England cause 6 Nations upset

Stuart Lancaster’s England team caused shockwaves throughout the rugby world on Sunday by turning up to their match in Paris completely sober. 

According to sources within the camp, the players had an early night-in on the Saturday, with some marshmallow-topped hot chocolates to accompany a DVD viewing of The Bodyguard

It was lights-out at 11pm, but not before the evening was topped-off with prop Matt Stevens (who reached the final of Celebrity X Factor in 2006) serenading the players to sleep with an emotional rendition of the Julie Garland classic Over the Rainbow. Bless.

The team also managed to beat 6 Nations contenders France, resulting in their first home defeat in 10 matches.

Matt Stevens' singing was said to cause 'man tears'

Big Daddy’s Essential ‘All You Can Eat’ Guide to the 6 Nations 2012

There was alot of testosterone in the room that day.


So the big chill has finally descended on Europe (I am literally typing this while wearing a pair of gloves!)….and just when we thought we were going to get away with the mildest winter since the Jurassic period. This coupled with the post-Xmas blues has meant the only thing stopping half-frozen commuters from ending it all by hurtling themselves on to the railway-tracks (only to find that their train has been delayed by half an hour…awkward) has been a morbid fascination to see how the Eurozone debt crisis turns out.

The good news for us Northern Hemisphere folk is that there will be a reason to get out of bed this weekend (unless you have a TV in the bedroom, in which case you won’t have to move at all), as International Rugby is back on the menu with the start of the 6 Nations tournament! Yeeehaw….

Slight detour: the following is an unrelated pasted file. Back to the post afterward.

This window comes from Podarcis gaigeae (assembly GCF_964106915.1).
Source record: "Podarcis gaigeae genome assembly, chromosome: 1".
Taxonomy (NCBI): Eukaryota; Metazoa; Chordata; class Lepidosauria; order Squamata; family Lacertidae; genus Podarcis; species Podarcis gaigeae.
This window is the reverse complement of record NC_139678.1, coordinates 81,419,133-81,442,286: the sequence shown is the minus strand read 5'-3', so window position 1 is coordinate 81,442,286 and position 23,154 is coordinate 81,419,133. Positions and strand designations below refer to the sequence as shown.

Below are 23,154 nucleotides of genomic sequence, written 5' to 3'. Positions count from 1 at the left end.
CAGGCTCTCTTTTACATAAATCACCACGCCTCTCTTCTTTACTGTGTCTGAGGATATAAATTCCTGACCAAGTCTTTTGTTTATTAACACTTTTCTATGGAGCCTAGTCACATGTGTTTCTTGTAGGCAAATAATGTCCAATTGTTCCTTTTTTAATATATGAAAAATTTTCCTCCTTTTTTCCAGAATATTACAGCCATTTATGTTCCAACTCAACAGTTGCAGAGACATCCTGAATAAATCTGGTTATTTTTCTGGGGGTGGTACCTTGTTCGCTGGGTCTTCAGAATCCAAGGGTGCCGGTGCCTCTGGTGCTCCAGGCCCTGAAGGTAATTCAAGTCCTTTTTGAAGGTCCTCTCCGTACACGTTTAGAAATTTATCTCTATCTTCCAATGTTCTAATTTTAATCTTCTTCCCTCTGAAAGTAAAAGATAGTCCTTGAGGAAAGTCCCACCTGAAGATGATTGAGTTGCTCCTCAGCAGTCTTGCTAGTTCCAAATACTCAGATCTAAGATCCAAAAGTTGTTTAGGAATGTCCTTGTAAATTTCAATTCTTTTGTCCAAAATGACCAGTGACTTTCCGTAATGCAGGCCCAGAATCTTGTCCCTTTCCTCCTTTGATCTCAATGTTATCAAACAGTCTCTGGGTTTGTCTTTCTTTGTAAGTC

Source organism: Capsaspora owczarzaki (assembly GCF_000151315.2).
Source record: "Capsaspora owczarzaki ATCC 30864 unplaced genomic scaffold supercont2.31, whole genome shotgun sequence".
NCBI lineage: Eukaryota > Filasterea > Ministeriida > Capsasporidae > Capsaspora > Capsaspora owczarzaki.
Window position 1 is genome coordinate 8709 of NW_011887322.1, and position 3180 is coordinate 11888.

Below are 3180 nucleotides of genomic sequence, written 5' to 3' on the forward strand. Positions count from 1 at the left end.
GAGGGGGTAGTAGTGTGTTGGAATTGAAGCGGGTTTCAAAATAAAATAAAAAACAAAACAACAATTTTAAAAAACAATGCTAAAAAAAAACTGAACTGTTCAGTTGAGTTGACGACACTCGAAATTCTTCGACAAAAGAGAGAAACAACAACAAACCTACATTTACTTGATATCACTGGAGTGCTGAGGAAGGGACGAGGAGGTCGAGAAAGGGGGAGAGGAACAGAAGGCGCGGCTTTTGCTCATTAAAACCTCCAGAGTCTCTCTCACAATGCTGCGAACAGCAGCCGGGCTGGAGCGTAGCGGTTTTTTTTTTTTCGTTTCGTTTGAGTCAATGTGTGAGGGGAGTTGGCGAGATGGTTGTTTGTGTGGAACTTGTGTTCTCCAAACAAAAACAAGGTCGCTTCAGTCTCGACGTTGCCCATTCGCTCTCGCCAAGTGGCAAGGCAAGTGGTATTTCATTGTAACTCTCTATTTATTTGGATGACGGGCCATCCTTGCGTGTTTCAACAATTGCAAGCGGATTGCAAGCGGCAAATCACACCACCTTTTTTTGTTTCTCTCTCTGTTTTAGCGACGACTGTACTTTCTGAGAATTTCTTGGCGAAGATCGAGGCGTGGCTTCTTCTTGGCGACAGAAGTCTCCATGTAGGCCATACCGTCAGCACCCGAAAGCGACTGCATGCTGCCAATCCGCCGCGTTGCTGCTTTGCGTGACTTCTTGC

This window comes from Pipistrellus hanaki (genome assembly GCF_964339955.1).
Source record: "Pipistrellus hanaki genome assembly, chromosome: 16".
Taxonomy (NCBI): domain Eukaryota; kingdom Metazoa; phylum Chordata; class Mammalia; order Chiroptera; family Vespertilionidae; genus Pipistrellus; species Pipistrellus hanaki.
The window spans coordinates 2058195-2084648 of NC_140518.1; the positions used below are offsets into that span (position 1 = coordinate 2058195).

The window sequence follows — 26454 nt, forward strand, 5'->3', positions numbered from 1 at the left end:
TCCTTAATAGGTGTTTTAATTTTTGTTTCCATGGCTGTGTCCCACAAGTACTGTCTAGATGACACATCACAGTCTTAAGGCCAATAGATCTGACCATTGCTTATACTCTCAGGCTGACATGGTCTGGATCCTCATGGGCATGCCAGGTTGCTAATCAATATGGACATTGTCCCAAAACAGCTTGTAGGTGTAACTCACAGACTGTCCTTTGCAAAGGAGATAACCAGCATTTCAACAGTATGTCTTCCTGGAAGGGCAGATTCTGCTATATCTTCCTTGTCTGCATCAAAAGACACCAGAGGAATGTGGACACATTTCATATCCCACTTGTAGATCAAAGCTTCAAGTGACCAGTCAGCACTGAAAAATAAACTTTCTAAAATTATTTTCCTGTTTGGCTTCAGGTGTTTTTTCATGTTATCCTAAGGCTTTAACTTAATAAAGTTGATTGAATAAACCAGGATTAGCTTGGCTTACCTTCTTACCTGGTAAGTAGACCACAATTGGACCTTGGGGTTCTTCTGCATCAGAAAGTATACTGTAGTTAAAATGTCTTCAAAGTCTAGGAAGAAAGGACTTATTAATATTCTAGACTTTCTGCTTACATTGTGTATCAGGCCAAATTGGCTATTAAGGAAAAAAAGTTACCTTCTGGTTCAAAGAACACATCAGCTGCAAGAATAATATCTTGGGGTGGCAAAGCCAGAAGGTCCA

And just so you can enjoy it all the more, here’s Big Daddy’s essential guide:



Coach: Stuart Lancaster – no pressure Stu, the RFU is right behind you…literally, so watch your back.

Captain: Chris Robshaw – has more syllables in his name than caps…experience isn’t everything, is it?

Man to watch: David Strettle – the Premiership’s in-form winger.

Strapline: A young, inexperienced side with a lot to prove but not much to live up to.

If they had a Depeche Mode theme tune: Policy of Truth or Condemnation (depending on how much the tabloids find out)

Team motto: ‘No news is good news’.

BDR’s Prediction: 4th



Coach: Philippe Saint-Andre, also known as ‘The Pig’…apparently.

Captain: Thierry Dusautoir – IRB player of the year.

Man to watch: Imanol Harinordoquy – you can’t pronounce his name and he hates you for it. A tour de force.

Strapline: The team to beat…if they decide to play.

If they had a Depeche Mode theme tune: Sometimes or A Question of Lust (depending on what mood they’re in)

Team motto: ‘Give it to Thierry’.

BDR’s Prediction: 1st



Coach: Declan Kidney – softly spoken number-cruncher.

Captain: Paul O’Connell – in the absence of injured golden-boy Brian O’Driscoll.

Man to watch: Stephen Ferris – a potato man-mountain with speed.

Strapline: Not as good as their provincial teams.

If they had a Depeche Mode theme tune: Never Let Me Down Again

Team motto: ‘Age before beauty.’

BDR’s Prediction: 3rd



Coach: Jacques Brunel – a Frenchman, a turncoat…a part-time amateur film-maker?!

Captain: Sergio Parisse – if they could clone him to make a whole team, they would.

Man to watch: Martin Castrogiovanni – powerful name, powerful man.

Strapline: The whipping-boys

If they had a Depeche Mode theme tune: Dream On

Team motto: ‘Rome was not built in a day…or even 10 years’

BDR’s Prediction: 6th – at best.